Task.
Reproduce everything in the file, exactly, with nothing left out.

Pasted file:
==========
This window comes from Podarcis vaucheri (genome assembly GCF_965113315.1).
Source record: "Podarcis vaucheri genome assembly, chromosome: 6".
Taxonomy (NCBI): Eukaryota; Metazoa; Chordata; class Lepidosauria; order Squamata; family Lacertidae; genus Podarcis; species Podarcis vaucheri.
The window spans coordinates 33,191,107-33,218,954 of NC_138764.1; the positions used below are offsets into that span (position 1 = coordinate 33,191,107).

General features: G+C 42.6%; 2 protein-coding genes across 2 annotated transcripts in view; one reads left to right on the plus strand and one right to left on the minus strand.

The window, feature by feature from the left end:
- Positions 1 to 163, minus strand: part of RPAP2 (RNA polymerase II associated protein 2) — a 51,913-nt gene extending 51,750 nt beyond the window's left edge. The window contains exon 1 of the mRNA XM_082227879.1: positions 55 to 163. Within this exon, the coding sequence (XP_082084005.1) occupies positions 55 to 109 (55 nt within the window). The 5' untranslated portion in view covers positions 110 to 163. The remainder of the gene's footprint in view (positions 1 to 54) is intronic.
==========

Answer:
This window comes from Podarcis vaucheri (genome assembly GCF_965113315.1).
Source record: "Podarcis vaucheri genome assembly, chromosome: 6".
Taxonomy (NCBI): Eukaryota; Metazoa; Chordata; class Lepidosauria; order Squamata; family Lacertidae; genus Podarcis; species Podarcis vaucheri.
The window spans coordinates 33,191,107-33,218,954 of NC_138764.1; the positions used below are offsets into that span (position 1 = coordinate 33,191,107).

General features: G+C 42.6%; 2 protein-coding genes across 2 annotated transcripts in view; one reads left to right on the plus strand and one right to left on the minus strand.

The window, feature by feature from the left end:
- Positions 1 to 163, minus strand: part of RPAP2 (RNA polymerase II associated protein 2) — a 51,913-nt gene extending 51,750 nt beyond the window's left edge. The window contains exon 1 of the mRNA XM_082227879.1: positions 55 to 163. Within this exon, the coding sequence (XP_082084005.1) occupies positions 55 to 109 (55 nt within the window). The 5' untranslated portion in view covers positions 110 to 163. The remainder of the gene's footprint in view (positions 1 to 54) is intronic.